Birds and animals play leading roles in many accidents, some as the moving cause, others as innocent victims. A wild pheasant weighing only six pounds knocked out Frank Pearl, engineer of a crack train roaring at seventy miles an hour through New Jersey the other day. The bird flew head-on through the narrow glass windshield which protected the engineer against wind and cinders, striking him in the forehead. Pearl slumped unconscious in his seat, but safety devices stopped the train. The train proceeded after the engineer was revived.

HARRY BALL had a similar experience on a country road near Loverna, Saskatchewan, when a rabbit leaped through the windshield of his coupe and disappeared through the rear window. Ball was severely lacerated by flying glass, and the rabbit paid the supreme penalty for its carelessness. A Hingham, Mass., family was less fortunate. One of a flock of geese walking along the road flew into the windshield and dropped dead in the car. Five of the passengers were painfully lacerated by flying glass.

When bulls and box cars mix, the results usually are somewhat more sensational. The engineer of a freight train rumbling through Georgia saw a large bull standing unconcernedly alongside the train. When the engine approached within a few feet of the animal, it stepped onto the ties. Result: locomotive and nine cars plunged into a muddy ditch, engineer and fireman killed, nine box cars demolished.

Where the next accident, of water, fire, force, or fumes, will occur none can say. Despite many efforts at safety education, the death toll increased nearly one tenth last year, when 101,000 people succumbed from mishaps of all kinds in the United States.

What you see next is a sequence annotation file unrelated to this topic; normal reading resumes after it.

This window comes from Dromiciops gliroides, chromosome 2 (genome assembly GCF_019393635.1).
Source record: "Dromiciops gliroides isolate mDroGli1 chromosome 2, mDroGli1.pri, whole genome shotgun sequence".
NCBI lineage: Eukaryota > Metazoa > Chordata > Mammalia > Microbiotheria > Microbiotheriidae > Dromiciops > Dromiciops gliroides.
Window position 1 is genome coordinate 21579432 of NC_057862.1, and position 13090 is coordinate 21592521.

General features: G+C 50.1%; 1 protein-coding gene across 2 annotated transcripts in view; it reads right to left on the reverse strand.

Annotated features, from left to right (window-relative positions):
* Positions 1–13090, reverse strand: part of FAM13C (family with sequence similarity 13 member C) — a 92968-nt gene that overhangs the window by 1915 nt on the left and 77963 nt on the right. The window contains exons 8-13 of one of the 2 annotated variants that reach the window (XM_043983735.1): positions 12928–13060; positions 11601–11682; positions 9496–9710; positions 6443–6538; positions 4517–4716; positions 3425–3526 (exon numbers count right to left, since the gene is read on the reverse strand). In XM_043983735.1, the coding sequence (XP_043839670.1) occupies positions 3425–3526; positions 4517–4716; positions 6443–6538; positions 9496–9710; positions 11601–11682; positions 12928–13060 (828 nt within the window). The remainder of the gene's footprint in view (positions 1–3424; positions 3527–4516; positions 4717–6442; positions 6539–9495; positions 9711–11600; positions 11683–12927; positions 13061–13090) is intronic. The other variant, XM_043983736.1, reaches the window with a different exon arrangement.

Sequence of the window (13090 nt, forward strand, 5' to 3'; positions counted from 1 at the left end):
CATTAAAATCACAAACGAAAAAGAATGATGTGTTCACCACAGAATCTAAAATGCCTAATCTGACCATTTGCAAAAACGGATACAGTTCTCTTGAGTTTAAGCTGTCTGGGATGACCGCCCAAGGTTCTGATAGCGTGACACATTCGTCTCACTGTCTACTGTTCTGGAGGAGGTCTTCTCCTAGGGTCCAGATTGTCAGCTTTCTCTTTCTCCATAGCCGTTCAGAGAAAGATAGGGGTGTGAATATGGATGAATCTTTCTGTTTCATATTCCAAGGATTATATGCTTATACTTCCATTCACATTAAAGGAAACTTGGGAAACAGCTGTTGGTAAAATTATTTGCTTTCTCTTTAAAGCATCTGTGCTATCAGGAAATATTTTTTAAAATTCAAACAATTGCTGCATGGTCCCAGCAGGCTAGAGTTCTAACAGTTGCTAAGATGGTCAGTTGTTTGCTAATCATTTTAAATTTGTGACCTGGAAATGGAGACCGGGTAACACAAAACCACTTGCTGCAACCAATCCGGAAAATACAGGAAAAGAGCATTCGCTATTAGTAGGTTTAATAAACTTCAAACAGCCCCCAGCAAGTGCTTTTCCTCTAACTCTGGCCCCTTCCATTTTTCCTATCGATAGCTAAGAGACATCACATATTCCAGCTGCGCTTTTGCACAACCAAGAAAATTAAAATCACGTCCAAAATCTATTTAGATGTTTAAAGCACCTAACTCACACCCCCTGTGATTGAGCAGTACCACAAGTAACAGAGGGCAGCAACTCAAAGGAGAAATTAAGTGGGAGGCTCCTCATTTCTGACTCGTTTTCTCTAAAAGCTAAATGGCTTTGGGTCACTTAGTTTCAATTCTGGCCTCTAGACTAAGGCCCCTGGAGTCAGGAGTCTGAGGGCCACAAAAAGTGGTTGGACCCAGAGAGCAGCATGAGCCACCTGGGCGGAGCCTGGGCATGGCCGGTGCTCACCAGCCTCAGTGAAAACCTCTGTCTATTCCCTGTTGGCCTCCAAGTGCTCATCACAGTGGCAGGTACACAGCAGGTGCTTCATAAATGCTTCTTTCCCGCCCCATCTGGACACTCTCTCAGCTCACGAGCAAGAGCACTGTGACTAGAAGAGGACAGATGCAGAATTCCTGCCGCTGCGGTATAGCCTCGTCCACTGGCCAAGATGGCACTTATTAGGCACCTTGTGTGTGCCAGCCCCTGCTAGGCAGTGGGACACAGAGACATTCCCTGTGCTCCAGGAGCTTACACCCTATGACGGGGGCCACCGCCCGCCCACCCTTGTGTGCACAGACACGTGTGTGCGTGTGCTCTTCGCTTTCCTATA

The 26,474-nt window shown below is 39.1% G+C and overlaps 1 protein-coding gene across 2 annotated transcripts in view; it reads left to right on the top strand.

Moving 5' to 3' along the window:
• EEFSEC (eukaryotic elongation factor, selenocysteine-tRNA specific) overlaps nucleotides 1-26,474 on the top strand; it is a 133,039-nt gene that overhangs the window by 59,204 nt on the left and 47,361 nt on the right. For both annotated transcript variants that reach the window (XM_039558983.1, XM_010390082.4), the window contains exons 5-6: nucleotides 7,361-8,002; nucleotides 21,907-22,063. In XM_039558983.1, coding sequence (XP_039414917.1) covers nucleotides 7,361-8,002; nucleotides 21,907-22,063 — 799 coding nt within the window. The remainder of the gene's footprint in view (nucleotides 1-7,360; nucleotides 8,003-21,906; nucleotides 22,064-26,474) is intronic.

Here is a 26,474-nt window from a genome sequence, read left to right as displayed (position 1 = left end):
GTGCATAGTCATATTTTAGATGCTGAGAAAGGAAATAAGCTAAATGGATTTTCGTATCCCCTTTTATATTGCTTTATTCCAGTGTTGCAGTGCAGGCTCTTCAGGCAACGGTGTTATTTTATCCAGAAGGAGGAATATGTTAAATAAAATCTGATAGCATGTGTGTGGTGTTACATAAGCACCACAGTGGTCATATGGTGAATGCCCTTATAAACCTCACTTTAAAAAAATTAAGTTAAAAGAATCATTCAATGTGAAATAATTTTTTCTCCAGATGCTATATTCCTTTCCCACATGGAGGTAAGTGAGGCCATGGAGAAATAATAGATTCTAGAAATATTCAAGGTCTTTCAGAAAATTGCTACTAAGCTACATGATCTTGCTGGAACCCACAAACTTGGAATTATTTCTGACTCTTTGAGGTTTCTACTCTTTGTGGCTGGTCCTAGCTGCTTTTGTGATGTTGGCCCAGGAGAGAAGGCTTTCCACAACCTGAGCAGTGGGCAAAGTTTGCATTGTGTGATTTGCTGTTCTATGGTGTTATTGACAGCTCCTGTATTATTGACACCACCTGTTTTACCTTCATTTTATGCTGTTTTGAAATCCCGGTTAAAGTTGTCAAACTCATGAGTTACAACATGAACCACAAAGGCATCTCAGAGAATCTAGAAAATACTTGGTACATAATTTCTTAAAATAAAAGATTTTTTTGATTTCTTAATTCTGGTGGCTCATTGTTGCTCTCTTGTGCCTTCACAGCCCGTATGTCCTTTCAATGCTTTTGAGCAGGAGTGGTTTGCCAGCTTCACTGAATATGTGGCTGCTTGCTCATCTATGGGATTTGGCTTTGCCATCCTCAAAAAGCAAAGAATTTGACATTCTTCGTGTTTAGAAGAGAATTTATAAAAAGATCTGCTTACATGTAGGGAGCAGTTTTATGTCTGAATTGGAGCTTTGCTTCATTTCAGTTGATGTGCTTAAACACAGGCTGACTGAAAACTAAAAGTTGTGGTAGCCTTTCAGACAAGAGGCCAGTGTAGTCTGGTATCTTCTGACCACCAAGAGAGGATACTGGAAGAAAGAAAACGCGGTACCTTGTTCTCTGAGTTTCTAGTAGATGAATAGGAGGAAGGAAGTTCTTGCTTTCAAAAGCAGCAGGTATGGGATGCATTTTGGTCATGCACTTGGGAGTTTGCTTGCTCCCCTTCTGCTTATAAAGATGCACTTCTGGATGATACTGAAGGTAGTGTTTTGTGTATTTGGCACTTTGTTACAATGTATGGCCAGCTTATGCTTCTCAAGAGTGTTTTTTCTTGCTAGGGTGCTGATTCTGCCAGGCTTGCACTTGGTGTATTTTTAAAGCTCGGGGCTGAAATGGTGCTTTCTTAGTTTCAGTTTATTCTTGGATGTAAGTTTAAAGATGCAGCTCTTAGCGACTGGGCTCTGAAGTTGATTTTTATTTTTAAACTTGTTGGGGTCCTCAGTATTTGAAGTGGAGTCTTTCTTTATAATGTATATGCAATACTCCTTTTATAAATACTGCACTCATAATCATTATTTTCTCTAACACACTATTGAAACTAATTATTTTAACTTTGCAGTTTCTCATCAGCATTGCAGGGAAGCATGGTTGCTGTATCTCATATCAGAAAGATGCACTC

NO MATTER where you may seek thrills —in the air, on land, or at sea—home continues to be the most dangerous place in the world. Of the 9,821,000 disabling injuries from all causes last year, more than half happened at home.

Too, these accidents increase every year. Here are a few startling facts: Rhode Island is the only state that did not suffer an increase in fatal accidents last year. Wage loss, medical expense, and insurance cost the injured $2,400,000,000 and property damage, including buildings razed by fires accidentally started, reached the staggering total of $3,500,-000,000. No disease kills as many children as accidents. One person in five may reasonably expect to be injured during the next twenty-five years.

Finally, more than twice as many people will meet accidental death at home this year as will succumb from accidents of all kinds while at work. Of these, falls and burns are the most important causes. Nearly half of the falls occur in bedrooms, more than half of the burns in kitchens. Recent studies by the Kansas Department of Health show that more people die from slipping on floors, rugs, and stairs, falling while getting in or out of bed, or while sitting down in or getting up from a chair than from all other home causes.

For safety, you must take to the bath room, which the Kansas authorities found to be the safest room in the house, with only one fatal injury in twenty there, or to the air. Statistics recommend airplanes rather than bath rooms.

3 comments
  1. Thundercat says: January 11, 200810:13 am

    Wow, if not for reading this article I never would have known that riding my bike off of the roof was dangerous!

  2. Stannous says: January 11, 200811:53 am

    And if the figures don’t prove my point I’ll just make up a few facts.

  3. Orv says: January 11, 20081:00 pm

    The story about the engineer who caught a pheasant in the face reminded me of something that happened to me last year. I was driving on the freeway when a pigeon swooped down off of an overpass girder and collided with my car’s side mirror, breaking it off. I guess I was lucky I had the window closed! ;)